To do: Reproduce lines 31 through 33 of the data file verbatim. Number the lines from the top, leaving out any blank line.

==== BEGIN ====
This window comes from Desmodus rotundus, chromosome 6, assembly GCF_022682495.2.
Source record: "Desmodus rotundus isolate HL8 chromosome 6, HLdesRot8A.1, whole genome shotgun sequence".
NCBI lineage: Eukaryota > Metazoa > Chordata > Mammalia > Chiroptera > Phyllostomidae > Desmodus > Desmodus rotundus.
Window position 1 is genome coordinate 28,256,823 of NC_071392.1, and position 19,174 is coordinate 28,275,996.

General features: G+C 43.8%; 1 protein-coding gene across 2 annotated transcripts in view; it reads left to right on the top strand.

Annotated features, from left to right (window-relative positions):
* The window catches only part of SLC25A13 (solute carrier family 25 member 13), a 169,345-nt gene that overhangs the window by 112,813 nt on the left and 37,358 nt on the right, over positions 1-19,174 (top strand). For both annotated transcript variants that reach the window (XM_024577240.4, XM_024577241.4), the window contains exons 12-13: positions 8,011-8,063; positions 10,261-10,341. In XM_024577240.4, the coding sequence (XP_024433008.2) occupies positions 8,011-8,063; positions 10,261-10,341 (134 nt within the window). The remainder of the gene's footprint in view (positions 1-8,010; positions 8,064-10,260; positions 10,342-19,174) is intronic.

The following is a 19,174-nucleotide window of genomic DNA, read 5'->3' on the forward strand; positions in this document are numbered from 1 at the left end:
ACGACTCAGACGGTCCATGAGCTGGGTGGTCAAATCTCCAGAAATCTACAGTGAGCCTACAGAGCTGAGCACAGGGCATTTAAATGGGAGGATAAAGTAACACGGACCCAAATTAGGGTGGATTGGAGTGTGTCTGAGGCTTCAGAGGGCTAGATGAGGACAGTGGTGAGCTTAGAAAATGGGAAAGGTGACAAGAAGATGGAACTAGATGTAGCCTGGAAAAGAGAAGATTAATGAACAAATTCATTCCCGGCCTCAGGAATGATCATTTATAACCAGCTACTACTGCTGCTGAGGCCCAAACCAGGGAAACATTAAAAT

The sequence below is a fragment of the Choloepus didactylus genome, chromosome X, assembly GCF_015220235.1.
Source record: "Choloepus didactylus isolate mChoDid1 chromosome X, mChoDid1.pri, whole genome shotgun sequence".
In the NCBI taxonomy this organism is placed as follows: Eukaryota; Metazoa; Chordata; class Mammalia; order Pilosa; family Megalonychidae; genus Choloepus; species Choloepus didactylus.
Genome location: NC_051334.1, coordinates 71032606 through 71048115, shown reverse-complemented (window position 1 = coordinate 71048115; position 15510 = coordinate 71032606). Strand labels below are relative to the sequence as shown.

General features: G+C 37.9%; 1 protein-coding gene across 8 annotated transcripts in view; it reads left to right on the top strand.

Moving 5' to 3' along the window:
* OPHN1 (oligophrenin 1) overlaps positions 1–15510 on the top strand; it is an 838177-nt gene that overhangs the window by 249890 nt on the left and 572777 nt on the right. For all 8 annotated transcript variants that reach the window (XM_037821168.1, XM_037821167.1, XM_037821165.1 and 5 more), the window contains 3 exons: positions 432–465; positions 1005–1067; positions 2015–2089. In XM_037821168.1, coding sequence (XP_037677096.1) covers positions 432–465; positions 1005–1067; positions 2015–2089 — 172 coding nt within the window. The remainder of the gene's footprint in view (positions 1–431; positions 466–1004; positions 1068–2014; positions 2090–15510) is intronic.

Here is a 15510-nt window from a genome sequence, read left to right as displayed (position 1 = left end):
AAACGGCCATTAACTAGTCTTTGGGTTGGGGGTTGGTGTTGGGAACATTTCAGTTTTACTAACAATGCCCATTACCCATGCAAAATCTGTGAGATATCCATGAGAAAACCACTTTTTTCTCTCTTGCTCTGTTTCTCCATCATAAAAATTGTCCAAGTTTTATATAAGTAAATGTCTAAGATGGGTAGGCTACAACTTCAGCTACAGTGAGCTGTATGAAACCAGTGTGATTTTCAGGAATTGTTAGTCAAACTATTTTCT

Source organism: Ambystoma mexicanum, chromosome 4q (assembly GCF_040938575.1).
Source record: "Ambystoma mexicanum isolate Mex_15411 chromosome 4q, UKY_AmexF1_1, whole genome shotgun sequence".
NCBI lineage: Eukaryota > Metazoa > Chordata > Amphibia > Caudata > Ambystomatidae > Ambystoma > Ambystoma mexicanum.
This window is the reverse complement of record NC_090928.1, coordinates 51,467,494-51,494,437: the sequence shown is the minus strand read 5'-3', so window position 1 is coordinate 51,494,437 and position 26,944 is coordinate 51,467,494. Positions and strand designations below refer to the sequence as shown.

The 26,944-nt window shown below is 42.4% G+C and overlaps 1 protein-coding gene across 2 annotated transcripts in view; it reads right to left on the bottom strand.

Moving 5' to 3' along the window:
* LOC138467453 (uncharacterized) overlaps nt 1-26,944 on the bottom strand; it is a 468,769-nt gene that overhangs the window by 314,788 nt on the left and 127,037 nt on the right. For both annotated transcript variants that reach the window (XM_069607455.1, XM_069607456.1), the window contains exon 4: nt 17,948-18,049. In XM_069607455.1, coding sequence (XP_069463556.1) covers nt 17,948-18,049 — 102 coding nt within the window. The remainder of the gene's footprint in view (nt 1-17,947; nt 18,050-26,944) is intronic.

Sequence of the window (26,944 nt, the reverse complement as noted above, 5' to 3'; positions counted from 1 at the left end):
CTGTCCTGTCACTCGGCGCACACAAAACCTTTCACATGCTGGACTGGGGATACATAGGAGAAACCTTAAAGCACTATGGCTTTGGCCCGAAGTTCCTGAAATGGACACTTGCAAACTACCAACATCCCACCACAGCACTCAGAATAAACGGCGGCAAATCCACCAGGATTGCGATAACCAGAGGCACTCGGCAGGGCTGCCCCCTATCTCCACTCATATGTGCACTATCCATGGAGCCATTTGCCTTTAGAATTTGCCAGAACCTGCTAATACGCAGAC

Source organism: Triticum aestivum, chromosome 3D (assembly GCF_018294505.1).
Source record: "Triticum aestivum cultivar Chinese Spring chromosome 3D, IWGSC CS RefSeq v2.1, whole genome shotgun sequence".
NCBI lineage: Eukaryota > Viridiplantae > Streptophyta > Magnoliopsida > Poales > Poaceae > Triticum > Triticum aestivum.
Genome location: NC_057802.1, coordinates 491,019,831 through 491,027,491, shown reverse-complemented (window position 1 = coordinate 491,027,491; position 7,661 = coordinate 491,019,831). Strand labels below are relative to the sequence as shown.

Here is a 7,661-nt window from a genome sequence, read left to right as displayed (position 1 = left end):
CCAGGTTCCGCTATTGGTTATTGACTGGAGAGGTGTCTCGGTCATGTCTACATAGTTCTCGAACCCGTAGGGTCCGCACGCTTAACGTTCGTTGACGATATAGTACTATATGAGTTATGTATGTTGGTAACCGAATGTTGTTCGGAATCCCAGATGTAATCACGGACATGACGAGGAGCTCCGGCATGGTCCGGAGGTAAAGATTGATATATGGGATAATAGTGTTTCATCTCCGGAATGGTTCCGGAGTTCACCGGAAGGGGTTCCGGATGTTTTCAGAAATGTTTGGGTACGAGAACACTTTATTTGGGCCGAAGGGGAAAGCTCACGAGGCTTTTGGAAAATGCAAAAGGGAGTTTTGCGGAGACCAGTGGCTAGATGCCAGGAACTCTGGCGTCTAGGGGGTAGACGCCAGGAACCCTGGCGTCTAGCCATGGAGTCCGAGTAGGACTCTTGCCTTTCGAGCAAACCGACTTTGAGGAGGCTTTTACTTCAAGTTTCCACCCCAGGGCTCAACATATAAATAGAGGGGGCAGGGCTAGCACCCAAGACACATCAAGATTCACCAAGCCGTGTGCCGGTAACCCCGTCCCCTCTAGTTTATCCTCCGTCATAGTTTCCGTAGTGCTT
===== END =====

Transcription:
Genome location: NC_057802.1, coordinates 491,019,831 through 491,027,491, shown reverse-complemented (window position 1 = coordinate 491,027,491; position 7,661 = coordinate 491,019,831). Strand labels below are relative to the sequence as shown.

Here is a 7,661-nt window from a genome sequence, read left to right as displayed (position 1 = left end):
CCAGGTTCCGCTATTGGTTATTGACTGGAGAGGTGTCTCGGTCATGTCTACATAGTTCTCGAACCCGTAGGGTCCGCACGCTTAACGTTCGTTGACGATATAGTACTATATGAGTTATGTATGTTGGTAACCGAATGTTGTTCGGAATCCCAGATGTAATCACGGACATGACGAGGAGCTCCGGCATGGTCCGGAGGTAAAGATTGATATATGGGATAATAGTGTTTCATCTCCGGAATGGTTCCGGAGTTCACCGGAAGGGGTTCCGGATGTTTTCAGAAATGTTTGGGTACGAGAACACTTTATTTGGGCCGAAGGGGAAAGCTCACGAGGCTTTTGGAAAATGCAAAAGGGAGTTTTGCGGAGACCAGTGGCTAGATGCCAGGAACTCTGGCGTCTAGGGGGTAGACGCCAGGAACCCTGGCGTCTAGCCATGGAGTCCGAGTAGGACTCTTGCCTTTCGAGCAAACCGACTTTGAGGAGGCTTTTACTTCAAGTTTCCACCCCAGGGCTCAACATATAAATAGAGGGGGCAGGGCTAGCACCCAAGACACATCAAGATTCACCAAGCCGTGTGCCGGTAACCCCGTCCCCTCTAGTTTATCCTCCGTCATAGTTTCCGTAGTGCTT